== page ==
Wednesday, December 10, 2008

Christmas Activities for the Montessori Classroom: Handy Tips and Tools

christmas activities NAMC montessori classroom wrapping paper
I find it very challenging at this time of the year to come up with a variety of Christmas crafts for my Montessori classroom. At the drop of a hat, I can immediately create a complete set of Montessori learning materials including 3-part cards, control and mute charts, and an ancient Egyptian timeline made out of leftover Christmas ribbon, but I seem to go into holiday stress overload and find myself unable to think of creative means of expression for my Montessori students.

Early in November, I typically begin my holiday mantra “What are we going to do for the holidays this year?” Knowing that I have to find something that will appeal to three different age-levels, not to mention different belief systems, can be a challenge. I start to think “Maybe I’m just not creative”. It made me wonder if I couldn't find some sources to inspire and help me find some exciting, educational activities for my Montessori students.

Christmas Activities for the Montessori Classroom: Handy Tips and Tools

Making Montessori materials follows a pattern; I can do that! As the time draws nearer, I find myself beginning to panic. This time last year Dale Gausman, Founder of NAMC, sent me a link to The Holiday Zone which has been a real life-saver. The Holiday Zone website offers free educational resources for preschool through elementary teachers and students. It’s a great site for Montessori teachers, assistants, and those who are homeschooling. What I like about the site is it has more than just coloring pages. There are songs, poems, language activities, and writing prompts.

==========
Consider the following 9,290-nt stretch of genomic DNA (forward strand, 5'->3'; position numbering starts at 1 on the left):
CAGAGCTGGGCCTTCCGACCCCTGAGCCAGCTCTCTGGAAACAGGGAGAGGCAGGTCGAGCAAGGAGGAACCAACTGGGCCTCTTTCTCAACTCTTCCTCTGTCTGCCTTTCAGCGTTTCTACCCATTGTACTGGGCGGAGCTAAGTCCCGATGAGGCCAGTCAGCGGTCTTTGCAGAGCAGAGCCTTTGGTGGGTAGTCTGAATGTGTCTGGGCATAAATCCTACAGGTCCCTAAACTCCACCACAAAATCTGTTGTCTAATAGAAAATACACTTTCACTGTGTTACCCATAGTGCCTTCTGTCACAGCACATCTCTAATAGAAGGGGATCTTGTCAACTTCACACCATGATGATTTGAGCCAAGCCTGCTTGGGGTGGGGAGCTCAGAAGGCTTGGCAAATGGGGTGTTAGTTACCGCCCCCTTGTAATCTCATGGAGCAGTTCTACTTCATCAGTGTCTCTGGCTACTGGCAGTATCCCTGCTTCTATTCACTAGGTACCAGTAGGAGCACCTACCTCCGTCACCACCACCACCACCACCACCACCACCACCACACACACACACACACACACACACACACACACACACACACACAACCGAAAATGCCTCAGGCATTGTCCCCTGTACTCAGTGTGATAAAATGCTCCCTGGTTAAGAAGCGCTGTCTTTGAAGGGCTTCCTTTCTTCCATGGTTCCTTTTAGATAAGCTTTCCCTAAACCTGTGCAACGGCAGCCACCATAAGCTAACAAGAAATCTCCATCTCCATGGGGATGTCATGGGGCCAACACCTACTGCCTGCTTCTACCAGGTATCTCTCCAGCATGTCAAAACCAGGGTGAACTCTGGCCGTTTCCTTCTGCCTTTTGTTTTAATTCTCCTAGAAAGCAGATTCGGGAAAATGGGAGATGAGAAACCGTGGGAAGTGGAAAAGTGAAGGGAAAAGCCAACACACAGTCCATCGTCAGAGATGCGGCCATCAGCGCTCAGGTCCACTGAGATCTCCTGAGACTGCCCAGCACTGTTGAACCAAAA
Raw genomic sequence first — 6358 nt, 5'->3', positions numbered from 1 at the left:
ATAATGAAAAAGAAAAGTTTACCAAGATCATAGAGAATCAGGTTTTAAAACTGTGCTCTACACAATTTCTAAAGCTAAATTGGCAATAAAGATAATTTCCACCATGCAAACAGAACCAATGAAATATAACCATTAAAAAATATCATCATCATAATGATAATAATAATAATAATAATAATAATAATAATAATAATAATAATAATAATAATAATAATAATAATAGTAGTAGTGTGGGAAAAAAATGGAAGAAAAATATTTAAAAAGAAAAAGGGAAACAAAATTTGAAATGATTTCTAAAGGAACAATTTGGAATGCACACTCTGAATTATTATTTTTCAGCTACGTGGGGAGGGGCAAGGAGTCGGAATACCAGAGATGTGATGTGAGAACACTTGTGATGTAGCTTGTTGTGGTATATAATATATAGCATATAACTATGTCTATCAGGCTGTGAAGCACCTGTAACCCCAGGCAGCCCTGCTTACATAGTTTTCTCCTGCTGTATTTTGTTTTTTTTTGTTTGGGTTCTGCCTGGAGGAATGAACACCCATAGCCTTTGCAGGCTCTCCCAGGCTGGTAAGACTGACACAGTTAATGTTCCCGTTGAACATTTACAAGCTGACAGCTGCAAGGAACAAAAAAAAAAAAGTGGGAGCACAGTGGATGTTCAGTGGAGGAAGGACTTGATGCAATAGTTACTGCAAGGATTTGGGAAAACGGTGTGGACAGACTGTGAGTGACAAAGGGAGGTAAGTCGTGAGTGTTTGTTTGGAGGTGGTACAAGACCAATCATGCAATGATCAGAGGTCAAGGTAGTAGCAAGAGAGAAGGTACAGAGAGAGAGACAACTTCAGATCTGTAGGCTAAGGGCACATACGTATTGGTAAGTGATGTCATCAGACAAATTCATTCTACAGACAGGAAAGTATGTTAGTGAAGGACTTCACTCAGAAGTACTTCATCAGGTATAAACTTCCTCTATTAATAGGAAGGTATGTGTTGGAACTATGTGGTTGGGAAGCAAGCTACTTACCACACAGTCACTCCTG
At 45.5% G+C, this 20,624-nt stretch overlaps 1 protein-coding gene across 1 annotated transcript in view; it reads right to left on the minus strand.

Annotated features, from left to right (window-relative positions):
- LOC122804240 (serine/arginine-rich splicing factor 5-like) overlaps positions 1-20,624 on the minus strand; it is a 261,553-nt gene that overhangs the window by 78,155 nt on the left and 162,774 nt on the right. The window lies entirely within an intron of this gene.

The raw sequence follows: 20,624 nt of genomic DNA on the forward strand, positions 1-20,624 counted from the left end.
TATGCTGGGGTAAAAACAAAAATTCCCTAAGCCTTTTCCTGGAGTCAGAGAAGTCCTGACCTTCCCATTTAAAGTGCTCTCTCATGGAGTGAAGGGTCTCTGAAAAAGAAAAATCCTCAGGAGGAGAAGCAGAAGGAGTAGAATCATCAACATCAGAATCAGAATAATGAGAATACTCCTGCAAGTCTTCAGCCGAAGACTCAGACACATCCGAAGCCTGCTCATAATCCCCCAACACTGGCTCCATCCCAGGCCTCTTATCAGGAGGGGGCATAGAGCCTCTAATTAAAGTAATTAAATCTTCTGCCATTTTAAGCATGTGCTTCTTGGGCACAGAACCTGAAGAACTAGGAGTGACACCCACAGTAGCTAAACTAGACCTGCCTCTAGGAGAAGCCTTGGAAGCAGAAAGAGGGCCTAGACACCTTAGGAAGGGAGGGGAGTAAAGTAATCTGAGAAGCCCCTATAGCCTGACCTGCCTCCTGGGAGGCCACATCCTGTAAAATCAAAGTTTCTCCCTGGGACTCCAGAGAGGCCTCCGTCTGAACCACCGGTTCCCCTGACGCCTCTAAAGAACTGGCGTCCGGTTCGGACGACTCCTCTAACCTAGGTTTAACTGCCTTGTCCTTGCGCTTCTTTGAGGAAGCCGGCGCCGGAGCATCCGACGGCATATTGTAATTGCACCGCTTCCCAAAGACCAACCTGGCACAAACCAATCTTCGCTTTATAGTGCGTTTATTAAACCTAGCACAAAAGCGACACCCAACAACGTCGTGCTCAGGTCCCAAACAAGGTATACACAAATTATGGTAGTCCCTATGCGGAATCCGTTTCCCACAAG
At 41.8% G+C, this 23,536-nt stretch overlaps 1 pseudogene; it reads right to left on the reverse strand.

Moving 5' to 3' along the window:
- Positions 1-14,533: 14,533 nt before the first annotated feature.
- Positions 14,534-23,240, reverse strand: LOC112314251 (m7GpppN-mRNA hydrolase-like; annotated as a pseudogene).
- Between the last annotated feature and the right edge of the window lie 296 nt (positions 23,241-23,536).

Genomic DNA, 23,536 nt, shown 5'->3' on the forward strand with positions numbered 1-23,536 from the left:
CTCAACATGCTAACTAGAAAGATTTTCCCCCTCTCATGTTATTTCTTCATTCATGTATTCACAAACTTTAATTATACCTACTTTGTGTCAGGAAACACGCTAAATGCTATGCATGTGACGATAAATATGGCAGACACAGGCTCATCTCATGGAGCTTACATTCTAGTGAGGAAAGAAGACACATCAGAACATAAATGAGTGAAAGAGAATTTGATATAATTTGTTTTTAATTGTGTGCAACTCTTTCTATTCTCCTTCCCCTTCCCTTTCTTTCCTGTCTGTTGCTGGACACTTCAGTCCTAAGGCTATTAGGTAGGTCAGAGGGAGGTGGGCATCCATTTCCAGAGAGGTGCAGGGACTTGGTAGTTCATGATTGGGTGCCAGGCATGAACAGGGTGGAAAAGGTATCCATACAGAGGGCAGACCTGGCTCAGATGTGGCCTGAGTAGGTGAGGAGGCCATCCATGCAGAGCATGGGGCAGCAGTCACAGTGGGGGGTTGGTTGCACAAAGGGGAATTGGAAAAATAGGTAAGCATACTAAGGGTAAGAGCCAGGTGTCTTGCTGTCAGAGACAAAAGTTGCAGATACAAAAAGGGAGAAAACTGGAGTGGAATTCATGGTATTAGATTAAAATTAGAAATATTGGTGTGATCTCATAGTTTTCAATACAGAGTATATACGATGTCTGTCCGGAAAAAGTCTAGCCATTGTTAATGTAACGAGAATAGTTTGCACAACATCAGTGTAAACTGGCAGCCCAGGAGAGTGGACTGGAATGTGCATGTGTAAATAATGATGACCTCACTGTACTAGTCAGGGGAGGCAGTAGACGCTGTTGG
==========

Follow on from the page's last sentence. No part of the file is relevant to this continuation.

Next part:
christmas activities NAMC montessori classroom wrapping paper holly berriesThere are links to many winter holidays, including: Winter Celebrations, Hanukkah (Chanukah), Christmas, and New Year’s Day. Other holidays include Martin Luther King Jr. Day, Black History Month, Valentine’s Day, President’s Day, St. Patrick’s Day, Spring Celebrations, Easter, Earth Day, Arbor Day, Cinco de Mayo, Mother’s Day, Memorial Day, Father’s Day, Flag Day, Fourth of July, Back to School, Labor Day, Grandparents Day, Constitution Day, Autumn Celebrations, Chuseok (Korean Thanksgiving), Columbus Day, Reformation Day, Halloween, Veteran’s Day, and Thanksgiving.

Last year, I was looking for songs for my lower elementary classroom to sing for the parents during our Christmas celebration. I wanted to find both traditional carols and non-religious songs. I printed some that I thought my students would like and we spent an afternoon singing. When we were done, the class voted on their top five songs. Here’s one of their favorites:

Go to Sleep, Please!
Sung as a round to the tune of "Are You Sleeping?” [Frere Jacques]

Go to sleep, please
Go to sleep, please
Close your eyes
Close your eyes
Santa Claus is coming
Santa Claus is coming
Here tonight
Here tonight.

Holiday Zone - Christmas Songs
christmas activities NAMC montessori classroom wrapping paper girls writing